August, 2016

(The remarks of this interviewer are in italics.)

(Sister Maurice, despite the limitations of sight and hearing, has always left me with words of spiritual wisdom. This time was no exception. “God always shows upcoming in people who help us believe.” What wonderful words of wisdom!)

Sister Maurice on the day of her First Holy Communion.

Margaret Cecilia was born November, 1924 to John and Mary Rubnicky Wayda in Clairton, Pennsylvania. She was the youngest daughter and had two sisters, – Ann and Mary and three brothers- John, Mike and Andy, as well as, an adopted cousin George. Margaret attended St. Joseph School in Clairton, staffed by the Vincentian Sisters of Charity. When she was ten, her mother died in an automobile accident. Her father was able to keep his children feeling secure and at peace with each other. He also had an ability to have house matters organized and orderly. While he had a job in the mill, his girls learned care of the house and practiced cooking. He found a way to give each child what was needed. Later John would marry again and Margaret is grateful for the good wife she was to her father.

After completing the eighth grade, Margaret wanted to continue her education in the convent. Her father decided that this was not good for her and so she enrolled in a public high school. During these years her brother Andy taught her to drive which would come later be a real asset for her ministries. She also enjoyed dances, parties, and friends. She said to her father,” Daddy, this is all very nice but it is not for me.” He even promised Margaret a car but she shared that it was not what she wanted. She insisted that she was called to be a Sister. “I think I owe my vocation to my mother. She always hoped I would be a Sister,” Sister Maurice reminisces. Finally, her father agreed that she could go.

In February, 1942 Margaret began her senior year of high school with the Vincentian Sisters in Pittsburgh, PA. Since she had a license to drive, Margaret, as a postulant, was assigned to deliver the milk each day, driving from the milk barn to the Motherhouse. Her father was not pleased about this assigned chore. He thought he allowed Margaret to go to the convent for better purposes than this. She assured him that this was only a temporary job and not her “destiny.” Six months later she would be given the name “Maurice” and then she made first vows in August, 1944.

Sister Maurice’s list of ministries is long and varied. She had assignments at these elementary schools: St. Florian School in United, PA, St. Joseph School in West Aliquippa, PA, St. Mary School in Uniontown, PA, Holy Trinity School in Duquesne, PA, St. Matthias School in Youngstown, Ohio, St. Michael Parish, Munhall, PA and twice at St. Bartholomew School in Crabtree, PA.

Sister Maurice and her sister, Ann.

She acquired a Bachelor Degree in Education from Duquesne University and then a Master Degree in Communications from Notre Dame University, South Bend, Indiana. She also attended Mt Mercy College in Pittsburgh.

Sister Maurice also became a secondary school teacher: Mother Mary Mission, Phoenix, Alabama, twice at Mon Valley High School, Jefferson Hills, PA, and Vincentian High School, Pittsburgh, PA. There were office work assignments in several locations: the VSC Motherhouse, Villa de Marillac, and Vincentian High School, all in Pittsburgh.

Remembering the loss of her own mother she took special notice of girls who needed attention or direction and tried to give them much encouragement. She remarks, “I loved teaching and wanted to lead students to know that life is worth living.”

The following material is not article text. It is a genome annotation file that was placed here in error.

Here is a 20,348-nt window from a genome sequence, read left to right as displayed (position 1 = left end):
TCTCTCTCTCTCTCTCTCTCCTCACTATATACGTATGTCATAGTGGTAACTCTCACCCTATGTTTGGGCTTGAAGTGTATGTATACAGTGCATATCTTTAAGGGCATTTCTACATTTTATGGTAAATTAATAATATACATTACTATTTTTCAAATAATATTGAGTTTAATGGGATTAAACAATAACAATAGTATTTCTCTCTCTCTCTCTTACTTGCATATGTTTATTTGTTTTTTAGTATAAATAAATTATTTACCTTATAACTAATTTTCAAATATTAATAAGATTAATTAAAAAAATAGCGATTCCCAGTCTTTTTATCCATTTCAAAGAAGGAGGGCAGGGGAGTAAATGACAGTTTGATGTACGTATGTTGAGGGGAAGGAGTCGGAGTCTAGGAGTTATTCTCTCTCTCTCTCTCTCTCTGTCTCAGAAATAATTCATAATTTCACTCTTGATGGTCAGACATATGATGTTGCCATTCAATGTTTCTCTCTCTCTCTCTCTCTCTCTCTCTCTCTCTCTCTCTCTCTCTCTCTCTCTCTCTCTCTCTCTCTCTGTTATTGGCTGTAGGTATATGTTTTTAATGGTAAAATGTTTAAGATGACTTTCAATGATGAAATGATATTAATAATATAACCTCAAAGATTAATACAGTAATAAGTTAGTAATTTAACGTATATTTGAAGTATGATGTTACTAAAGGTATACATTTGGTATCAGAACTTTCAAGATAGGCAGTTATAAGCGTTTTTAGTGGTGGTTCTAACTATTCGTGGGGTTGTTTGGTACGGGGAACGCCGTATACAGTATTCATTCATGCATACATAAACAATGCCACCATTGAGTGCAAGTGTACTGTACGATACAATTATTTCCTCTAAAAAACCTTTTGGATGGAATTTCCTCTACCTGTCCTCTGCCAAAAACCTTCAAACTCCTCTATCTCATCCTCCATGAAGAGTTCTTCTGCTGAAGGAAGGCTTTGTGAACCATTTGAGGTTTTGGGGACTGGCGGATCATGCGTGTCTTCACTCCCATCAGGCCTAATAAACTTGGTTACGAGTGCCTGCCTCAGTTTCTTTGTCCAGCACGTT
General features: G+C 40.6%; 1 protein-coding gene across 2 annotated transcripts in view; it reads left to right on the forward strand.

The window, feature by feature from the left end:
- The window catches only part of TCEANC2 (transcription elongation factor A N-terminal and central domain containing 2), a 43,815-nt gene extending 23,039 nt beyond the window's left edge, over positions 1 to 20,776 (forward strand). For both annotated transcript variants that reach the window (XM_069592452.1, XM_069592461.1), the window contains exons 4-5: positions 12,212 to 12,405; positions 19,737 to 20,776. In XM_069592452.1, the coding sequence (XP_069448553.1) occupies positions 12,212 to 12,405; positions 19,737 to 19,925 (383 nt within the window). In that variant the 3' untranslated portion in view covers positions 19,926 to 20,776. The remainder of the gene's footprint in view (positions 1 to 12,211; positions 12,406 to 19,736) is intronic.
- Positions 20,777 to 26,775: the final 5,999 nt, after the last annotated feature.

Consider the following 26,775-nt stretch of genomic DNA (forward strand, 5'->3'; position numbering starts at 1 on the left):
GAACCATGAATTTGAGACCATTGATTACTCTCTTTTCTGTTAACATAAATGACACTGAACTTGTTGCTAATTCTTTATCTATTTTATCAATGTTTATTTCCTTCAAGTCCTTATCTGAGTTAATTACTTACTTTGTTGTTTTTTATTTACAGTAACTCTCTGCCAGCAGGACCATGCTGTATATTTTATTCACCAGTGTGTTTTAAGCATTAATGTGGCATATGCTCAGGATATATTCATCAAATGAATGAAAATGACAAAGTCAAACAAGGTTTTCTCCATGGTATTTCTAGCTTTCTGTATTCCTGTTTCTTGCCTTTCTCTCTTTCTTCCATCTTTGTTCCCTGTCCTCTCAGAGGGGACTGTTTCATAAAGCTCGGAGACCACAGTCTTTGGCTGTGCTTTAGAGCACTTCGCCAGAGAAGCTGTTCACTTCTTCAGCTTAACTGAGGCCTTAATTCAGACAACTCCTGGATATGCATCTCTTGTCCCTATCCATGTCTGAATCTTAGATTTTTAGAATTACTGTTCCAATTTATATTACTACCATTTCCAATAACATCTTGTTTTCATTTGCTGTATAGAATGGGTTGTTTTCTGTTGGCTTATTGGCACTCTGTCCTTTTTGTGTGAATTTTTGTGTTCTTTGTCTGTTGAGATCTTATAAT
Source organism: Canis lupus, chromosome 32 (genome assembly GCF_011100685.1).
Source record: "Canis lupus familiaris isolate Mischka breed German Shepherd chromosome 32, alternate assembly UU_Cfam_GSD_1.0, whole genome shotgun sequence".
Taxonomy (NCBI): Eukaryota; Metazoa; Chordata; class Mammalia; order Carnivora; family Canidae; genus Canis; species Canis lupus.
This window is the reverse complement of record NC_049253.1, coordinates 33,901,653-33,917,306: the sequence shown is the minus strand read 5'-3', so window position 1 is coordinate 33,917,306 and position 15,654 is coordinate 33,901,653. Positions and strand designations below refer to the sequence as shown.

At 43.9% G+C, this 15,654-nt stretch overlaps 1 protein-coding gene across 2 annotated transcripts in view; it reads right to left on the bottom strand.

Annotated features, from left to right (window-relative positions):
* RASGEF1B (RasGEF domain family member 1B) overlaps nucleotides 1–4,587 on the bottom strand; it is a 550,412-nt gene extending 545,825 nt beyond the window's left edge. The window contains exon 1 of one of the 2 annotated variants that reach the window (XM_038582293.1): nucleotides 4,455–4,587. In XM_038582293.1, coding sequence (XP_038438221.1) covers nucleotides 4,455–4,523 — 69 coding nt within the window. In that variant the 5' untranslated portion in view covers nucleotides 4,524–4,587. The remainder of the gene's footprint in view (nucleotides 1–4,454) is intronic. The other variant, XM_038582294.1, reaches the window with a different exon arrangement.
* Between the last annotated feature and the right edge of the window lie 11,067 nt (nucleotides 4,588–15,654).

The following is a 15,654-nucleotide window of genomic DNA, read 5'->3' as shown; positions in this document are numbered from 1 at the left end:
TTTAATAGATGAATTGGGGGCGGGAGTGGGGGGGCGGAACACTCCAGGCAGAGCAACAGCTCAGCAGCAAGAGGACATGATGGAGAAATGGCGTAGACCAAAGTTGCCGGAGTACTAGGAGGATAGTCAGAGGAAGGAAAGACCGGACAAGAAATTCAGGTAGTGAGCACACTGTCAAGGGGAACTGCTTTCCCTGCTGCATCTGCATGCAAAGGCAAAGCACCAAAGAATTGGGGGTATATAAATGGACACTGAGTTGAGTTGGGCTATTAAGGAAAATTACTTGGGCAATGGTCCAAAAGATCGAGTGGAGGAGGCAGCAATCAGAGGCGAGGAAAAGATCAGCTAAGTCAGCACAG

From Left to Right – Standing: Sisters Antoinette Kostelnik, Maurice Wayda, and Lawrence Nypaver, Sitting: Sisters Annette Kasper and Gemma Novak

In 1980 Sister Maurice began a ministry whose memory still delights her. She became a Community purchasing agent. Listen to her account:

“Once a week for twenty-seven years a driver and I traveled to the Pittsburgh Strip District to select available and needed food items. I did my best to bring a kind word and God’s presence to the wholesale grocers who welcomed the business and appreciated my concern for their wellbeing. I think that my veil reminded them of their younger years in Catholic Schools. They were very generous in sharing with us extra crates of fruits and vegetables. Most of the men I knew by name!” (What a nice memory for Sister Maurice to have – herself in habit and veil shopping and visiting with the grocers there among the fruit and vegetable stands!)

Sister Maurice and Sister Anne Kull celebrate.

Also, in 1980 Sister Maurice took on another unusual ministry. She was assigned to be responsible for the Printery where she made cards, calendars, community documents, and programs. At the beginning, with no training but with a willing heart, she worked diligently and soon began to enjoy the ministry. She took classes to enhance her knowledge and natural talent, including a six-week course in Illuminating at Fordham University in New York City and summer classes at Mt. Mercy College in Pittsburgh.

By 2010, because of failing eyesight, Sister Maurice retired from both purchasing and the Printery. Mastoid surgery as a child probably has contributed to the hearing problems she has faced. Despite these setbacks and a recent fall, Maurice continues to be a person of resilience. She doesn’t seem to give up. At the same time she is accepting of her health issues and says to this interviewer, “I am ninety–one. How much more time before God calls me?”

(Whatever the answer to this question which is the one all we humans face, Sister Maurice will have years of generous service and dedicated religious commitment to take to our God. May her remaining years be peaceful and blessed!)

Maria Vincent Brocato, SCN

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